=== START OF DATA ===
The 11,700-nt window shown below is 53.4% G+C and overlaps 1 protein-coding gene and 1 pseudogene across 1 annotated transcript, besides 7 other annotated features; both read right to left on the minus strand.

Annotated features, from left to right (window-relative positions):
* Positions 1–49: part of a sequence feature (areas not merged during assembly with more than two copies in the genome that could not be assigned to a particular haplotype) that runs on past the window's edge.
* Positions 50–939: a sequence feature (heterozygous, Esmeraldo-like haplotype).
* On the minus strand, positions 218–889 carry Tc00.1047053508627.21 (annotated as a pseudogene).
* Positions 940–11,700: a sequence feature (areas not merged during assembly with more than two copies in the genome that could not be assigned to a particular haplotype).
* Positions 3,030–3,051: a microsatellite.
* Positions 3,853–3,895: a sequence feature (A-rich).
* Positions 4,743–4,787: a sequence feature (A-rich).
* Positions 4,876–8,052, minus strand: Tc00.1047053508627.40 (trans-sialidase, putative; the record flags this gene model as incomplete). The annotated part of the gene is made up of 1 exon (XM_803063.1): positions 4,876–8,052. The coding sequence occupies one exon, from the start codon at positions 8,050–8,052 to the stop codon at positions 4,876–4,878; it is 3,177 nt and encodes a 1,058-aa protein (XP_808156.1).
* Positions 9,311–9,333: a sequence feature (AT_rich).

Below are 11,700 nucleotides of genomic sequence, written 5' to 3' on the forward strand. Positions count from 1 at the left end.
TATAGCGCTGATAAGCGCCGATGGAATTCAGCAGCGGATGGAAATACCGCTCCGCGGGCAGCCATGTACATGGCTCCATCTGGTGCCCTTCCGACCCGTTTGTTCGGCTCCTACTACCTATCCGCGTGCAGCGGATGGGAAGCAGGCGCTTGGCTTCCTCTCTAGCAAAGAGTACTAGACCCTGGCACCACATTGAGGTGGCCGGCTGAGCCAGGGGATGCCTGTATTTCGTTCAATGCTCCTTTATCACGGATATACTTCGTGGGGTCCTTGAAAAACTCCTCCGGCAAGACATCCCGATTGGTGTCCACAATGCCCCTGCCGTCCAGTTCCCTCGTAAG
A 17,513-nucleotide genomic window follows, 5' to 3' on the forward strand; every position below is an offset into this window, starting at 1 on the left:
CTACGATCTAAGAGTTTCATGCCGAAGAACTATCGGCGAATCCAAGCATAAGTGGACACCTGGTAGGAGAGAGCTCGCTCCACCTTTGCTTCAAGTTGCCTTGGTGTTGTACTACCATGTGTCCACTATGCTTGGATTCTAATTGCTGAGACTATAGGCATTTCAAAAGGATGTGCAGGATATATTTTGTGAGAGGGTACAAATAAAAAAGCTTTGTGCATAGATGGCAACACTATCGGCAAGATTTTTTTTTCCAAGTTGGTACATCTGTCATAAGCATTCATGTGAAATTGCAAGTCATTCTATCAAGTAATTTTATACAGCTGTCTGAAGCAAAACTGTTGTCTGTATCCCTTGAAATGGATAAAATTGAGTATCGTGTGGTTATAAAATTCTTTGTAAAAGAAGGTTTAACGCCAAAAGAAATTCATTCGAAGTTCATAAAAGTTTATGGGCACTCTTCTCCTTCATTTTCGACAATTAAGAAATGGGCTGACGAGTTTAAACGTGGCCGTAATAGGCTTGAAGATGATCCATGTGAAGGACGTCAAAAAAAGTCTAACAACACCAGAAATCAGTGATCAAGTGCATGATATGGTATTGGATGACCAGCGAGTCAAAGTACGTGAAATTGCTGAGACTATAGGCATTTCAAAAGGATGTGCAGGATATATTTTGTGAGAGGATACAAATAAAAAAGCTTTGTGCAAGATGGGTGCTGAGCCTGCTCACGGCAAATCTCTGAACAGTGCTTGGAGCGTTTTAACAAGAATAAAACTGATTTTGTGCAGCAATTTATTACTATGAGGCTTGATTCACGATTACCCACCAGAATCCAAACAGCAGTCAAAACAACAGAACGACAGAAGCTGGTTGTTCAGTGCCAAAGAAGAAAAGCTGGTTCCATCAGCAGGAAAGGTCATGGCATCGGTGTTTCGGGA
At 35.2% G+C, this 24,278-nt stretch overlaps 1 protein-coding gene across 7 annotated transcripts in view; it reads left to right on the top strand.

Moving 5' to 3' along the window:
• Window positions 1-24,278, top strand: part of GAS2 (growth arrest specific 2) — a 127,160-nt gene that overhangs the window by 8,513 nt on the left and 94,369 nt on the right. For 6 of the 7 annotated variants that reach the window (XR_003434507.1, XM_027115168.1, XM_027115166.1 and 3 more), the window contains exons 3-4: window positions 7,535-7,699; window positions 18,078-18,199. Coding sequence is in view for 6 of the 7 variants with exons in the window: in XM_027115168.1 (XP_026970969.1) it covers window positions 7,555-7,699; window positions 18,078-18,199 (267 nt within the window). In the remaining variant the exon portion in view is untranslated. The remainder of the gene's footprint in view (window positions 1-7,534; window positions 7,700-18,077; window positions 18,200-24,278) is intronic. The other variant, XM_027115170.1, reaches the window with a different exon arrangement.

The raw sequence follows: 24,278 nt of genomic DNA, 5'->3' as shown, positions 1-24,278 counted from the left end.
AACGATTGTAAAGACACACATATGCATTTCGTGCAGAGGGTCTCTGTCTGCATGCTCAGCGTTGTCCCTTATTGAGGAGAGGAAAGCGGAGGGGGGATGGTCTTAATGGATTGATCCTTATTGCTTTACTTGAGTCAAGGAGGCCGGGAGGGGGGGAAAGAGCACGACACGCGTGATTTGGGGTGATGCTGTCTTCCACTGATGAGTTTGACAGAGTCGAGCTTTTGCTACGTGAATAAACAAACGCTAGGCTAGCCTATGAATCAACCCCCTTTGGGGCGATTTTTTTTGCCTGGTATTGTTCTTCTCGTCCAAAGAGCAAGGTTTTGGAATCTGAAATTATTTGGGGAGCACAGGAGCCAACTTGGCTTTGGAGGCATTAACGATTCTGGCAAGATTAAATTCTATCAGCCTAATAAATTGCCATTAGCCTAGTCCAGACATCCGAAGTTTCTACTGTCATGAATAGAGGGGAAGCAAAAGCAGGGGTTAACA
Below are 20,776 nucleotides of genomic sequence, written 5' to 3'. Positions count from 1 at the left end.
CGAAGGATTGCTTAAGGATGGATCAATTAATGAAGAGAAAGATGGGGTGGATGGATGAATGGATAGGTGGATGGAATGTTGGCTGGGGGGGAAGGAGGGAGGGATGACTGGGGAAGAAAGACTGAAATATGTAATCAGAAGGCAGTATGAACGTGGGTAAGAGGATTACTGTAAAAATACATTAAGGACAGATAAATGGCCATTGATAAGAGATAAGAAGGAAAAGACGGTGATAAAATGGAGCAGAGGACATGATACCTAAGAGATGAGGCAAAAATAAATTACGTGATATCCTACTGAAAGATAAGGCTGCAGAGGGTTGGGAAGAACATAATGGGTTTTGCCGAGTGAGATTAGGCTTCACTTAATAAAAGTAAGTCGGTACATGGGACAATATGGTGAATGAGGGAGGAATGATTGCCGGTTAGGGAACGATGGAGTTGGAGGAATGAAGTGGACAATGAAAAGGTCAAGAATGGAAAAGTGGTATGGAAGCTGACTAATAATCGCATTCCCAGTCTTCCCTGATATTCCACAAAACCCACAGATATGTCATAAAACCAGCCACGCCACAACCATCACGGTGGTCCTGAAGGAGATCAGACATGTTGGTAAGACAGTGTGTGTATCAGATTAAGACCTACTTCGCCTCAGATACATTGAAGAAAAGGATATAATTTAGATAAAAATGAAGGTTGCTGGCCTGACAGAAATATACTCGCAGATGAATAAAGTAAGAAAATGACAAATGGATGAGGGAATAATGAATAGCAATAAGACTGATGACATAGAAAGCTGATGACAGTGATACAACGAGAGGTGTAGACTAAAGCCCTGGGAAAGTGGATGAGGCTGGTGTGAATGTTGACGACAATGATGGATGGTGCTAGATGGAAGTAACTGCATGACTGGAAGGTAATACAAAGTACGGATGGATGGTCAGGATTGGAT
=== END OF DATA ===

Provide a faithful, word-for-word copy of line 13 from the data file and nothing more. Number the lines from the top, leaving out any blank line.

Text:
TATAGCGCTGATAAGCGCCGATGGAATTCAGCAGCGGATGGAAATACCGCTCCGCGGGCAGCCATGTACATGGCTCCATCTGGTGCCCTTCCGACCCGTTTGTTCGGCTCCTACTACCTATCCGCGTGCAGCGGATGGGAAGCAGGCGCTTGGCTTCCTCTCTAGCAAAGAGTACTAGACCCTGGCACCACATTGAGGTGGCCGGCTGAGCCAGGGGATGCCTGTATTTCGTTCAATGCTCCTTTATCACGGATATACTTCGTGGGGTCCTTGAAAAACTCCTCCGGCAAGACATCCCGATTGGTGTCCACAATGCCCCTGCCGTCCAGTTCCCTCGTAAG